The Company elected on its United States ("U.S.") federal income tax return for its taxable year that began on January 1, 2014 to be treated as a REIT and GLPI, together with its indirect wholly-owned subsidiary, GLP Holdings, Inc., jointly elected to treat each of GLP Holdings, Inc., Louisiana Casino Cruises, Inc. (d/b/a Hollywood Casino Baton Rouge) and Penn Cecil Maryland, Inc. (d/b/a Hollywood Casino Perryville) as a "taxable REIT subsidiary" ("TRS") effective on the first day of the first taxable year of GLPI as a REIT. In connection with the Spin-Off, Penn allocated its accumulated earnings and profits (as determined for U.S. federal income tax purposes) for periods prior to the consummation of the Spin-Off between Penn and GLPI. In connection with its election to be taxed as a REIT for U.S. federal income tax purposes, GLPI declared a special dividend to its shareholders to distribute any accumulated earnings and profits relating to the real property assets and attributable to any pre-REIT years, including any earnings and profits allocated to GLPI in connection with the Spin-Off, to comply with certain REIT qualification requirements.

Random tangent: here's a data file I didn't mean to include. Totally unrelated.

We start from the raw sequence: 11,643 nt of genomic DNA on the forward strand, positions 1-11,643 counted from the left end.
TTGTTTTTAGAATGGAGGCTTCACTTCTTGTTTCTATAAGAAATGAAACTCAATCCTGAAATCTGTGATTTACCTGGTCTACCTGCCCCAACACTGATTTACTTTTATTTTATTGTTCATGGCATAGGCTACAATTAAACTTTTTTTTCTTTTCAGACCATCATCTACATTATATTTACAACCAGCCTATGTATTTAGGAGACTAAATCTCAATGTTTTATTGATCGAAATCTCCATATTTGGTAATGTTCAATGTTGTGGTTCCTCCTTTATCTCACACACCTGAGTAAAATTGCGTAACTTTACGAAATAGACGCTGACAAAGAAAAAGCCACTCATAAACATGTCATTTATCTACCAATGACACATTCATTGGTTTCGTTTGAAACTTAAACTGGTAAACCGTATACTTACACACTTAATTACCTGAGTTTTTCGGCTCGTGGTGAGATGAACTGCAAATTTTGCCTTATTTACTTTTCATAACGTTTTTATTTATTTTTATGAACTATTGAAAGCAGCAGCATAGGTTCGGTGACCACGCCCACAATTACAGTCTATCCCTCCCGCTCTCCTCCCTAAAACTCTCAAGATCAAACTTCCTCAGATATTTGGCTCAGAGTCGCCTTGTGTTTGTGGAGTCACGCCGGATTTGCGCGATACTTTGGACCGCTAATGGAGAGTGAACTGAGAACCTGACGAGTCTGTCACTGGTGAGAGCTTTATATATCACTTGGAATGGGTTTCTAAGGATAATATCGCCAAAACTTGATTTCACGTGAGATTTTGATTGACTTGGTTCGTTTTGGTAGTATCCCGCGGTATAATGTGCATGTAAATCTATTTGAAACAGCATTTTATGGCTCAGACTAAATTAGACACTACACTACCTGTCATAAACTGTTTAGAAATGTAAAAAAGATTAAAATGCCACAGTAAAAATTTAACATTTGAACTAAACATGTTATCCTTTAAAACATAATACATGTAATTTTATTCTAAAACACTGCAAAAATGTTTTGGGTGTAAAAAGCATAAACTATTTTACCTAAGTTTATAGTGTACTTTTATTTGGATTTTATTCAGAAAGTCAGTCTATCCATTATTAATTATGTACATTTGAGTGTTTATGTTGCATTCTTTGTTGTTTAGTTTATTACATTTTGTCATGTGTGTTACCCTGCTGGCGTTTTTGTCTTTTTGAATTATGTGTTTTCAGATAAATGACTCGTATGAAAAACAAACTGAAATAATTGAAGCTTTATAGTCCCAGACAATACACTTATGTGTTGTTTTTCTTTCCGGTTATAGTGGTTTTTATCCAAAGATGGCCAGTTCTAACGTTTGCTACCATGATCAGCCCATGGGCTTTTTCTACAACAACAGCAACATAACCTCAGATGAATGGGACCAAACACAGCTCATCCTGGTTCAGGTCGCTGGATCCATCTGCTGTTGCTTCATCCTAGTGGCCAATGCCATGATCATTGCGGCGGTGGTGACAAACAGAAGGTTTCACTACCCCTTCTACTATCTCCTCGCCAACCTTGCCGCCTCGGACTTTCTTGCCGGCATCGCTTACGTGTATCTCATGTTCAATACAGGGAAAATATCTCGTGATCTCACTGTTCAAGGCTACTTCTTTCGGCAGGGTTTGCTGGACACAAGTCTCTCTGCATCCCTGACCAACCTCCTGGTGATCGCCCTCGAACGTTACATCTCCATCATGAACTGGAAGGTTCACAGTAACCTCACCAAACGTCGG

As a result of the Spin-Off, GLPI owns substantially all of Penn’s former real property assets (as of the consummation of the Spin-Off) and leases back most of those assets to Penn for use by its subsidiaries, under a unitary master lease, a triple-net operating lease with an initial term of 15 years (expiring October 31, 2028), with no purchase option, followed by four 5-year renewal options (exercisable by Penn) on the same terms and conditions (the "Penn Master Lease"), and GLPI also owns and operates the TRS Properties through an indirect wholly-owned subsidiary, GLP Holdings, Inc. In April 2016, the Company acquired substantially all of the real estate assets of Pinnacle Entertainment, Inc. ("Pinnacle") for approximately $4.8 billion. GLPI originally leased these assets back to Pinnacle, under a unitary triple-net lease with an initial term of 10 years (expiring April 30, 2026), with no purchase option, followed by five 5-year renewal options (exercisable by Pinnacle) on the same terms and conditions (the "Pinnacle Master Lease"). On October 15, 2018, the Company completed its previously announced transactions with Penn, Pinnacle and Boyd Gaming Corporation ("Boyd") to accommodate Penn's acquisition of the majority of Pinnacle's operations, pursuant to a definitive agreement and plan of merger between Penn and Pinnacle, dated December 17, 2017 (the "Penn-Pinnacle Merger"). Concurrent with the Penn-Pinnacle Merger, the Company amended the Pinnacle Master Lease to allow for the sale of the operating assets of Ameristar Casino Hotel Kansas City, Ameristar Casino Resort Spa St. Charles and Belterra Casino Resort from Pinnacle to Boyd (the "Amended Pinnacle Master Lease") and entered into a new unitary triple-net master lease agreement with Boyd (the "Boyd Master Lease") for these properties on terms similar to the Company’s Amended Pinnacle Master Lease. The Boyd Master Lease has an initial term of 10 years (from the original April 2016 commencement date of the Pinnacle Master Lease and expiring April 30, 2026), with no purchase option, followed by five 5-year renewal options (exercisable by Boyd) on the same terms and conditions. The Company also purchased the real estate assets of Plainridge Park Casino ("Plainridge Park") from Penn for $250.0 million, exclusive of transaction fees and taxes, and added this property to the Amended Pinnacle Master Lease. The Amended Pinnacle Master Lease was assumed by Penn at the consummation of the Penn-Pinnacle Merger. The Company also entered into a mortgage loan agreement with Boyd in connection with Boyd's acquisition of Belterra Park Gaming & Entertainment Center ("Belterra Park"), whereby the Company loaned Boyd $57.7 million. In May 2020, the Company acquired the real estate of Belterra Park in satisfaction of the loan, subject to a long-term lease (the "Belterra Park Lease") with a Boyd affiliate operating the property. The Belterra Park Lease has an initial term that expires on April 30, 2026 and has 5 separate renewal options for five years each, exercisable at the tenants' option. See Note 12 for further details.